A highway safety report published in May 2018 entitled Motorcyclist Traffic Fatalities by State: 2017 Preliminary Data by the Governors Highway Safety Association (GHSA), a nonprofit serving state highway safety offices provides a look at the motorcycle fatality data for each individual state. In 2017 deaths related to motorcycle accidents amounted to 4,990, that is 296 fewer lives than in 2016 – a projected decrease of 5.6%.  Despite this decrease in motorcycle related casualties, they continue to represent a disproportionately large number in traffic fatalities.

by the Governors Highway Safety Association (GHSA), a nonprofit serving state highway safety offices provides a look at the motorcycle fatality data for each individual state. In 2017 deaths related to motorcycle accidents amounted to 4,990, that is 296 less lives than in 2016 – a projected decrease of 5.6%.  Despite this decrease in motorcycle related casualties, they continue to represent a disproportionately large number in traffic fatalities.

To reflect this NYC Motorcycle attorney Robert Aronov was quoted as saying “sadly, in the hustle and bustle of the Big Apple, I am confronted with motorcycle negligence cases at a higher rate than ever”.

When compared to passenger vehicle occupant-related traffic deaths, motorcycle deaths occur 28 times more often per mile travelled. The numbers in the report are estimations based on initial data obtained from the District of Columbia and all fifty states for 2017. There was a decrease in motorcycle deaths in thirty states compared to 2016.  Two states remained the same, and there was an increase in eighteen states.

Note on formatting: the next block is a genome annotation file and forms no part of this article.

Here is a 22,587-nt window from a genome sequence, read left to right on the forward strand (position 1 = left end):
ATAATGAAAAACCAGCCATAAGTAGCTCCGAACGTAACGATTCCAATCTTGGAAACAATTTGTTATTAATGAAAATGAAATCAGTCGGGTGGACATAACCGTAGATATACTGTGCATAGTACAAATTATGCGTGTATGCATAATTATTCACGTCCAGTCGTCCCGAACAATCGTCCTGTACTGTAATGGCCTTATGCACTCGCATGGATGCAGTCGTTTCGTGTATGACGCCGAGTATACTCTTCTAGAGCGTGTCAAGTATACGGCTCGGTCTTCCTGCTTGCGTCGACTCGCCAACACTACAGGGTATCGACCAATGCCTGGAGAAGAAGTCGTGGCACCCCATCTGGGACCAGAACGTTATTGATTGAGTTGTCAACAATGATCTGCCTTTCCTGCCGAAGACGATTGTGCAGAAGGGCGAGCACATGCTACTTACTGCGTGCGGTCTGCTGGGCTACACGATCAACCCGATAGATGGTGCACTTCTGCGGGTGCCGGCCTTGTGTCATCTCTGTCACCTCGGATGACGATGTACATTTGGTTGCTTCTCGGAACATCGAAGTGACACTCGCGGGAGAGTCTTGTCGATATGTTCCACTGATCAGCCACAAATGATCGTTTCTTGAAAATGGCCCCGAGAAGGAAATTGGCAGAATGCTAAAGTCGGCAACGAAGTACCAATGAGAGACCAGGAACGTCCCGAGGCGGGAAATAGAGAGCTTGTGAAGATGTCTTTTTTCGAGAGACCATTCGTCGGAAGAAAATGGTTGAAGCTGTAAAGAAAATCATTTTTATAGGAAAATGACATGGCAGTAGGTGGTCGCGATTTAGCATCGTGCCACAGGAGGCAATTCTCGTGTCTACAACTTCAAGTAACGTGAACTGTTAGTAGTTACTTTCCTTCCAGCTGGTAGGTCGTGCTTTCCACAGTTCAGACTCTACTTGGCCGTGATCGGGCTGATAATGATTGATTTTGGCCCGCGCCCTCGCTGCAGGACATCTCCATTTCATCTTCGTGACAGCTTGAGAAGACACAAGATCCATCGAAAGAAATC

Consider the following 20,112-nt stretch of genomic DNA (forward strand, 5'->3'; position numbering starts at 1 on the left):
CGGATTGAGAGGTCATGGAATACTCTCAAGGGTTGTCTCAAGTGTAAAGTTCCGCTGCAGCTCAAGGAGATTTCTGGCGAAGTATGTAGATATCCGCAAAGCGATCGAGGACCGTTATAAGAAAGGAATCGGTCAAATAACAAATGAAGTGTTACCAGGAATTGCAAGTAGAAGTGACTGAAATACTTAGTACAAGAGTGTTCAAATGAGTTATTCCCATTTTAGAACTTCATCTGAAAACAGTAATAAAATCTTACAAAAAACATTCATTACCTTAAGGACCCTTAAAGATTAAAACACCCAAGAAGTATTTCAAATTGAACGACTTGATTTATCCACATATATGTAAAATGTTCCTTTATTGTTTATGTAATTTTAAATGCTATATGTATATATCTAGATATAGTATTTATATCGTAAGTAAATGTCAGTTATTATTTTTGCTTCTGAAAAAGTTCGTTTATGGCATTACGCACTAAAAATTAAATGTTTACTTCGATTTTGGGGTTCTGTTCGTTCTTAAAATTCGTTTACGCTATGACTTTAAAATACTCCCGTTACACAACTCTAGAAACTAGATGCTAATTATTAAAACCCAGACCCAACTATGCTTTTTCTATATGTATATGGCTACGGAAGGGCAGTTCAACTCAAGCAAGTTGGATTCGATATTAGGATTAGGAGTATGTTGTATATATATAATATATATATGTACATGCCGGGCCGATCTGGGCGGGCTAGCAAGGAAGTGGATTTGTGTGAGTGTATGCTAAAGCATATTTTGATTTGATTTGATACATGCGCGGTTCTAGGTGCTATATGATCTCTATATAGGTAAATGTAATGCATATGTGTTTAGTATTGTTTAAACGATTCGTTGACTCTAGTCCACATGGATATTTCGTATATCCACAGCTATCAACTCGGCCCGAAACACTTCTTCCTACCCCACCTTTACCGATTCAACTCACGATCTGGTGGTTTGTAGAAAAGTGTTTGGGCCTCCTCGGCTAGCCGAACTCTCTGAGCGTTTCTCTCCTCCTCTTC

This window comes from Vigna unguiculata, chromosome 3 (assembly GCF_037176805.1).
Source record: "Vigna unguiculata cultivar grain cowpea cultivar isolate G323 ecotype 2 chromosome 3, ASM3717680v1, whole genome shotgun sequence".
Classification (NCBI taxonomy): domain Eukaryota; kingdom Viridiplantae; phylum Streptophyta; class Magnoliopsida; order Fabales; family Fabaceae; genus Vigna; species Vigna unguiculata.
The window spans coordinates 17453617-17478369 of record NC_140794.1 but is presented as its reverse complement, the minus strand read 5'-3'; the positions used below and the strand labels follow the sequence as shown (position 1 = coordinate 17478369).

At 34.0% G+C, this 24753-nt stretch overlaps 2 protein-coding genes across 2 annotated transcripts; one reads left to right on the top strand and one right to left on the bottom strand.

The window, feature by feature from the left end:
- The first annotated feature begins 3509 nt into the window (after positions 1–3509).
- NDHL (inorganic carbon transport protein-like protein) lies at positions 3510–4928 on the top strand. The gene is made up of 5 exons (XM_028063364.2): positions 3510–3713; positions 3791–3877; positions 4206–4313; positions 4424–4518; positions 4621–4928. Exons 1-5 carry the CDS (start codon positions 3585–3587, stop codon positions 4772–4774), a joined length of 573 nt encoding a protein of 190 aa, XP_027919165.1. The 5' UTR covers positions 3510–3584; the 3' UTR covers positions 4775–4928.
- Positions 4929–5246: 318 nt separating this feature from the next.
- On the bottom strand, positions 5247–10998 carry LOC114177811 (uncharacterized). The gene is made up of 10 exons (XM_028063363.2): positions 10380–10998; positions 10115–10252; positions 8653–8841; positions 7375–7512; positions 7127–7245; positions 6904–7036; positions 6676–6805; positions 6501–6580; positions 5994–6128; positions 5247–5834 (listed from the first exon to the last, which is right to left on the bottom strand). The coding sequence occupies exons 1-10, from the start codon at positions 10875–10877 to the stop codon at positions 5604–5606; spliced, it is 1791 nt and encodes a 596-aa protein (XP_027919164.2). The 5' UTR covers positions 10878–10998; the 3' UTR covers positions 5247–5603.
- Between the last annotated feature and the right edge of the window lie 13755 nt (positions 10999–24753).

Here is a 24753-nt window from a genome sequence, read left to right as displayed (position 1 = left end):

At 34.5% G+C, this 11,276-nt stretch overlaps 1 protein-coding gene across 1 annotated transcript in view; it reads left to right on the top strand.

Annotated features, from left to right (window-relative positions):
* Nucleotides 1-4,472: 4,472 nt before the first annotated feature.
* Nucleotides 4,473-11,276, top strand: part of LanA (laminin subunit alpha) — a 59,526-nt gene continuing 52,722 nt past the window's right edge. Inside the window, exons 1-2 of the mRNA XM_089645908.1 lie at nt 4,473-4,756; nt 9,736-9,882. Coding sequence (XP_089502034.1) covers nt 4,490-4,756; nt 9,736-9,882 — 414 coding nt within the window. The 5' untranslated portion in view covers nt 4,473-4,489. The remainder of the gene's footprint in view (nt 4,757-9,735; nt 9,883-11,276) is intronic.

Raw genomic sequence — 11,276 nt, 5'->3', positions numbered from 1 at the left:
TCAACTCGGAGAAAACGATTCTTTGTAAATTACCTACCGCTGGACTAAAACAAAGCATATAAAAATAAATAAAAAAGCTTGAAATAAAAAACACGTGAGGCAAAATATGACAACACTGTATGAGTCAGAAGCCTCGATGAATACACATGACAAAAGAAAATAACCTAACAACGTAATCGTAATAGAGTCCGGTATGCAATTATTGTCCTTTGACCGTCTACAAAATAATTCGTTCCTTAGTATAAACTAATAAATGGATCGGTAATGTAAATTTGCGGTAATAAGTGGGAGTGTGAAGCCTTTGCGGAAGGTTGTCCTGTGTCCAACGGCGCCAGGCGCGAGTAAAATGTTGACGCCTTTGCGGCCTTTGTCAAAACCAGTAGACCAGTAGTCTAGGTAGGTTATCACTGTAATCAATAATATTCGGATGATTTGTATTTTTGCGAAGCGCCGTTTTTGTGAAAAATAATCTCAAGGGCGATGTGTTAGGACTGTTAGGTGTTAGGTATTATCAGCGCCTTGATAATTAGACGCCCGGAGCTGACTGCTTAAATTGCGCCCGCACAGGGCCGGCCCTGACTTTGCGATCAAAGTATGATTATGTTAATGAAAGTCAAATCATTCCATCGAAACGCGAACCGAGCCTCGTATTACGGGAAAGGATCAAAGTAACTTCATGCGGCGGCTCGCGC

Author of the report, Tara Casanova Powell, reflected on the yearly fluctuation over the last decade and that although the decrease in motorcycle fatality numbers is something worthy of taking note, “…we really need to see a sustained trend downward toward eventually eliminating motorcycle fatalities altogether.” She also noted that 2017 was a strong hurricane year, which may have attributed to the decrease in motorcycle fatalities, however, emphasizing “clearly, we can’t – and shouldn’t – rely on bad weather to prevent motorcyclist deaths.”

Some factors contributing to motorcycle deaths in 2017 indicated by the states include:

  • Aging riding population – 40+ age riders make up the greatest number of motorcycle deaths across the country, a shift from previous years with younger riders being overrepresented.
  • Drug impairment – with the legalization of recreational marijuana in various states, there is a possibility that there are more drivers under the influence of marijuana.
  • Alcohol impairment – In 2016 the Blood Alcohol Content (BAC) of 25% of motorcyclists involved in fatal accidents was over the legal limit. The trend appears to continue for 2017
  • Distraction – it was reported by various states that there was an increase in distracted motorcycle riding fatalities

A number of strategies are in place to reduce motorcycle-related deaths and injuries. For instance, some states have enacted laws requiring ignition interlocks preventing the motorcycle from starting if the drivers’ breath reveals alcohol. These and similar approaches have the ability to reduce the number of motorcycle fatalities.  Implementing these, researching new approaches and maintaining what we know works – helmet laws – we may see an increase in traffic safety and reduction casualties.  Consider how 802 lives could have been saved in 2016 if only a helmet had been worn.